I now look back on certain properties with the same wistful longing and melancholy usually reserved for relationships that never got off the ground. Oh, what could have been, reasonably-priced, dog-friendly, two-bed with a garden! We would have been so happy together. I managed to secure two viewings for this particular property. The first was cancelled with an hour’s notice after I’d spent £120 on return train tickets plus £80 on accommodation. The second time I arranged for a friend to go on my behalf, but the viewing was cancelled once again. I was assured I’d be contacted when viewings were rearranged, but when I called back a few weeks later, I was informed, without so much as hint of regret, that I had been missed off the new viewings and the property was now under offer.

Even after successfully arranging six or seven viewings, and applying for each property, I’m still no closer to moving. I suspect the part of the application form I keep getting wrong is the question of ‘how much would you be prepared to pay per month for this property?’, to which I have always answered with the amount advertised. I think this is actually more like a written auction, rather than a test of whether you paid close attention to the listing.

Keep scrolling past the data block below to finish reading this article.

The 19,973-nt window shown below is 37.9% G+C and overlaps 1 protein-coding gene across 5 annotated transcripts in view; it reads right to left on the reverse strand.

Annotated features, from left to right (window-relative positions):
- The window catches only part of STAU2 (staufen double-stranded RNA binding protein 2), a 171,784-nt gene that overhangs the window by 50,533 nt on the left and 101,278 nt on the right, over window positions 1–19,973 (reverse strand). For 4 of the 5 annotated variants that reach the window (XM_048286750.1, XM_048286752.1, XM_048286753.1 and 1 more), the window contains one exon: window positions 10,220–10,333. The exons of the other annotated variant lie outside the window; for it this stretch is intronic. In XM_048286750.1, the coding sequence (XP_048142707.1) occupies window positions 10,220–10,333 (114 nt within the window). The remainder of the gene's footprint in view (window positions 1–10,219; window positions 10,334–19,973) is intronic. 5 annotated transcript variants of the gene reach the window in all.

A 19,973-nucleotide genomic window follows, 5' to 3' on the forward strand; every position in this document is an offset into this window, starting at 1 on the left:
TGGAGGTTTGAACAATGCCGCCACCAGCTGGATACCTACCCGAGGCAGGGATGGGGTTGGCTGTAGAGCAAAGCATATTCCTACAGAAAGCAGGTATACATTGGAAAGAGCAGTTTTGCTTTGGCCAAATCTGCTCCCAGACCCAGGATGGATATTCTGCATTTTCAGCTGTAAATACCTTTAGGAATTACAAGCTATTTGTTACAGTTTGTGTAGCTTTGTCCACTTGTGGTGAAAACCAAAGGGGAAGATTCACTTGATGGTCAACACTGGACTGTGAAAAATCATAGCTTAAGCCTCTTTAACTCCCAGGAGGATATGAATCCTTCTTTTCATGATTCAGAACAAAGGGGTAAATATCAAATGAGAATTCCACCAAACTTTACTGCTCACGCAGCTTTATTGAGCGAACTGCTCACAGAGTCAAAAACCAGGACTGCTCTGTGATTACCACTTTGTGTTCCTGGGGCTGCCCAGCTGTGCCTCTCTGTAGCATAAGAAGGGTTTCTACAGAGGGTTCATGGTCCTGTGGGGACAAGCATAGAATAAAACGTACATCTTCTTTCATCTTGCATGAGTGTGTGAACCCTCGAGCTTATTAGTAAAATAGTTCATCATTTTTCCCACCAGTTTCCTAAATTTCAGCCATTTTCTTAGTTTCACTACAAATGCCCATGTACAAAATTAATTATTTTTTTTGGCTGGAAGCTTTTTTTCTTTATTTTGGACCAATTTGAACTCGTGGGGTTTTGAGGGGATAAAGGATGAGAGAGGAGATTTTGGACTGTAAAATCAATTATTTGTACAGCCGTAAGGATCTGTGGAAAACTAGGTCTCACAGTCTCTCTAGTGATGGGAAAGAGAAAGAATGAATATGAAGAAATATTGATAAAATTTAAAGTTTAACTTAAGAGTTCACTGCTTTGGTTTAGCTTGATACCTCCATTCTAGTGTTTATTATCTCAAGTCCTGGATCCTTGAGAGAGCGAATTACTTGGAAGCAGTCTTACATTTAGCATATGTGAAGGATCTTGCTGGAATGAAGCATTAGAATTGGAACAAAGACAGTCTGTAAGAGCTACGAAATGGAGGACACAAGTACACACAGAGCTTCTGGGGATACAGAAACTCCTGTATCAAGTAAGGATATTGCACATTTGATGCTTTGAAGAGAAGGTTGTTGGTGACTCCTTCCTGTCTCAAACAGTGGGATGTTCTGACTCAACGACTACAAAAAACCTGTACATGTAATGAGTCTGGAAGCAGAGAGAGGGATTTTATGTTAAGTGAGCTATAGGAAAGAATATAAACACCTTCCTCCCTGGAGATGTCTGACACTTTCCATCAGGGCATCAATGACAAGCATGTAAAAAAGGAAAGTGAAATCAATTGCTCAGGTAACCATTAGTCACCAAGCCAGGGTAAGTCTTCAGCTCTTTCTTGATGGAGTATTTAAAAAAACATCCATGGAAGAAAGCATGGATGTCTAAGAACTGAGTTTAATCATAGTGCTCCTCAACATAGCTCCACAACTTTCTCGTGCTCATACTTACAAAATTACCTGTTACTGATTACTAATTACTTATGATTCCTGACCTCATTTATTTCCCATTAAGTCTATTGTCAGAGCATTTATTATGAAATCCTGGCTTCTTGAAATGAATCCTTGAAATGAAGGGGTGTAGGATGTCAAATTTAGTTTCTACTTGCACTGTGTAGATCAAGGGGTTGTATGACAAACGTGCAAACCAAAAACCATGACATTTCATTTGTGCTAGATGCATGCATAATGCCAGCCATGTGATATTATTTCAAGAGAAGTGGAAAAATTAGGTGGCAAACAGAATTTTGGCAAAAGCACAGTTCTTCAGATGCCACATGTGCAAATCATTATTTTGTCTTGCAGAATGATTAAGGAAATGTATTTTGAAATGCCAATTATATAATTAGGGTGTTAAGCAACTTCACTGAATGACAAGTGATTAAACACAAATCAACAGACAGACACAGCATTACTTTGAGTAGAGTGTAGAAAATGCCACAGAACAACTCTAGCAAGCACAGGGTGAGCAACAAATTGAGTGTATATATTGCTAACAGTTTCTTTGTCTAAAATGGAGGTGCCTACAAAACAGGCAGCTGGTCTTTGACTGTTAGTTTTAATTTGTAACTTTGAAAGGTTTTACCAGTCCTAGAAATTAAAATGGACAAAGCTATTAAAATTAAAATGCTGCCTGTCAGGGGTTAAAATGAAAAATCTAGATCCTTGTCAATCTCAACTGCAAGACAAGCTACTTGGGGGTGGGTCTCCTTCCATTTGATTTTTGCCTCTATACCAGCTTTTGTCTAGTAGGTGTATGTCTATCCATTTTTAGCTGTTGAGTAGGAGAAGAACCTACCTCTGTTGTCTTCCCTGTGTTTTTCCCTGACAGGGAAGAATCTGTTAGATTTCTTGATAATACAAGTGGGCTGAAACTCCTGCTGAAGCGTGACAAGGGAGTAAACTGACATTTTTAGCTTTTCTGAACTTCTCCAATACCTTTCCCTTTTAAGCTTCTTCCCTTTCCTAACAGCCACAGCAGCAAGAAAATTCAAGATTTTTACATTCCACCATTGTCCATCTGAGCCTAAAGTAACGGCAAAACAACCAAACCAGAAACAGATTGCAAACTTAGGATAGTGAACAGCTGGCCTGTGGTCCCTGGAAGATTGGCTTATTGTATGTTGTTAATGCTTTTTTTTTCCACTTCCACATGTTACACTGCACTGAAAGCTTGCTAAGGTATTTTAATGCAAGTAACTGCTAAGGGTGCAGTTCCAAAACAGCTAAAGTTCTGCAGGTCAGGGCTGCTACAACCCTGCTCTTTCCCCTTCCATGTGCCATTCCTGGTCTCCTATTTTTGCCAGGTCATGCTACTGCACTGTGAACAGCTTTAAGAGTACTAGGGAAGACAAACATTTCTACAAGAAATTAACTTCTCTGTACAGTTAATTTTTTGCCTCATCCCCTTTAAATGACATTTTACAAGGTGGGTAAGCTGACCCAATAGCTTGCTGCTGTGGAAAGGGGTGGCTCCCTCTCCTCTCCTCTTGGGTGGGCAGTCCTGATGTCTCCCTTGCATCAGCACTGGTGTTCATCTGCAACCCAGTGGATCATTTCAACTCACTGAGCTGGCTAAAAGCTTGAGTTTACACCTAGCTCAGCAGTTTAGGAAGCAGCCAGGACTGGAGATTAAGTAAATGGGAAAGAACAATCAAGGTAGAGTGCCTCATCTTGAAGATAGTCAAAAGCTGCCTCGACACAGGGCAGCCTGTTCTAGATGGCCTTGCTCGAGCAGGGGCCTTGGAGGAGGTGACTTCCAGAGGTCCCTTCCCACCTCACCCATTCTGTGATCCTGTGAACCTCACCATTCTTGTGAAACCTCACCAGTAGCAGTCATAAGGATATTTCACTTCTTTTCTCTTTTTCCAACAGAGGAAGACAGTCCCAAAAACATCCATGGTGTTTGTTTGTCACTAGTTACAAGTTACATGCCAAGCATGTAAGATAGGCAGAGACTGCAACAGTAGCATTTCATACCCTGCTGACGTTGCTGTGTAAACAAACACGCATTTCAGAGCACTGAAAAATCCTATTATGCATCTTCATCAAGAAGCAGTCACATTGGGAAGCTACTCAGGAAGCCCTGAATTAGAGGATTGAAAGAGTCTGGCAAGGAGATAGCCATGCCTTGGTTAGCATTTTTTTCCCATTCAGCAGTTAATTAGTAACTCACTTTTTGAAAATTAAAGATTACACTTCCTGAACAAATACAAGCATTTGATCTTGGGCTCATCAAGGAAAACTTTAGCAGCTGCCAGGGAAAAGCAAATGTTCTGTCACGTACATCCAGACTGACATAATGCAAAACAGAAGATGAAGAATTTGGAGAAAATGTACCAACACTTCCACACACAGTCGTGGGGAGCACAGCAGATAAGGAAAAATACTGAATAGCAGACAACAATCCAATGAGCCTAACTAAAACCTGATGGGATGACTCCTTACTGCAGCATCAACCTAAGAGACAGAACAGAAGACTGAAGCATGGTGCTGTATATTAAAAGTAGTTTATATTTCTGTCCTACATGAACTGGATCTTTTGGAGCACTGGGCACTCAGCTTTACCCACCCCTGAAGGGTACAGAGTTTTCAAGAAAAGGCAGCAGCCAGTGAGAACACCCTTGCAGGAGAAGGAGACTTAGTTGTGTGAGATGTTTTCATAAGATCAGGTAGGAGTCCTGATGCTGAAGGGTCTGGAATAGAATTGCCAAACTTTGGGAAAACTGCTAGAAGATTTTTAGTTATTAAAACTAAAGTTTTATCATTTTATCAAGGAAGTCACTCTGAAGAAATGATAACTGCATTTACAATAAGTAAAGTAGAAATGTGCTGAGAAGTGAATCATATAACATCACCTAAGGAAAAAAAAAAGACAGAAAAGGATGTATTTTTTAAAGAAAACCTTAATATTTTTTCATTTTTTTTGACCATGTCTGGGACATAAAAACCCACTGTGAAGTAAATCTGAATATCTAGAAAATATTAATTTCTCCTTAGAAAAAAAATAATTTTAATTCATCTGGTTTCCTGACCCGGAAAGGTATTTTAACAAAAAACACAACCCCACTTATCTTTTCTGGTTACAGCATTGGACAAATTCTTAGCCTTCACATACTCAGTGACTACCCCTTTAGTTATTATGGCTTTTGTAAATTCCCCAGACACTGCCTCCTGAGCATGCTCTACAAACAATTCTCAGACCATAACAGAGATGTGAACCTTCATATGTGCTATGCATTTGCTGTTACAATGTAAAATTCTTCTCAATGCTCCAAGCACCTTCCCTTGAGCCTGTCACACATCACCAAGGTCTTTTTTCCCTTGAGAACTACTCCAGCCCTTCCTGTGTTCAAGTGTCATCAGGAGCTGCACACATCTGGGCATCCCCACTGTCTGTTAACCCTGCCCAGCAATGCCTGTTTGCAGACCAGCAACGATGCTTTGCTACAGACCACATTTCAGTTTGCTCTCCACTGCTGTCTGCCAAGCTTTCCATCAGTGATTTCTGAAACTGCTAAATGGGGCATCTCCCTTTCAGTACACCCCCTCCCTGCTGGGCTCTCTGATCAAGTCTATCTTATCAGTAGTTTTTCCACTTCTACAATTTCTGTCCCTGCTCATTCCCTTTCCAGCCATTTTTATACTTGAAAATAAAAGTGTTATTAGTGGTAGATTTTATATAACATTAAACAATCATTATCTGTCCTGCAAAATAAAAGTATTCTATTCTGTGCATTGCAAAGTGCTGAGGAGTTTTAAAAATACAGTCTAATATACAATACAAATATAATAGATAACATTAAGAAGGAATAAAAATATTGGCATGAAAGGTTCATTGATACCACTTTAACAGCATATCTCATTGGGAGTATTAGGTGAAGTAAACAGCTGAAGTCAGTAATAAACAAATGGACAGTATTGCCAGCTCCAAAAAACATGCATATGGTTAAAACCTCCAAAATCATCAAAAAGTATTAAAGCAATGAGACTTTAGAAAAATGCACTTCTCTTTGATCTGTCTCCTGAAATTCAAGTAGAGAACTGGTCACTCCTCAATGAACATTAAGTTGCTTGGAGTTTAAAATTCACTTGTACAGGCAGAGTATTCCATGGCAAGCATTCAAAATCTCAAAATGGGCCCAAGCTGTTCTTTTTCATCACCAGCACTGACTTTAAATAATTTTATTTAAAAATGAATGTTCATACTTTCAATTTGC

As I write this, I’m sitting in the kitchen of a very nice but somewhat overpriced AirBnB - the irony of contributing directly to the overheated rental market I am suffering from through my use of a short-term rental anything but lost on me - eagerly awaiting a viewing that’s booked for 10am tomorrow morning. Wish me luck.

Properties are being snapped up within hours of being listed on lettings websites. Credit: Getty ImagesProperties are being snapped up within hours of being listed on lettings websites. Credit: Getty Images
Properties are being snapped up within hours of being listed on lettings websites. Credit: Getty Images

Imogen Howse - London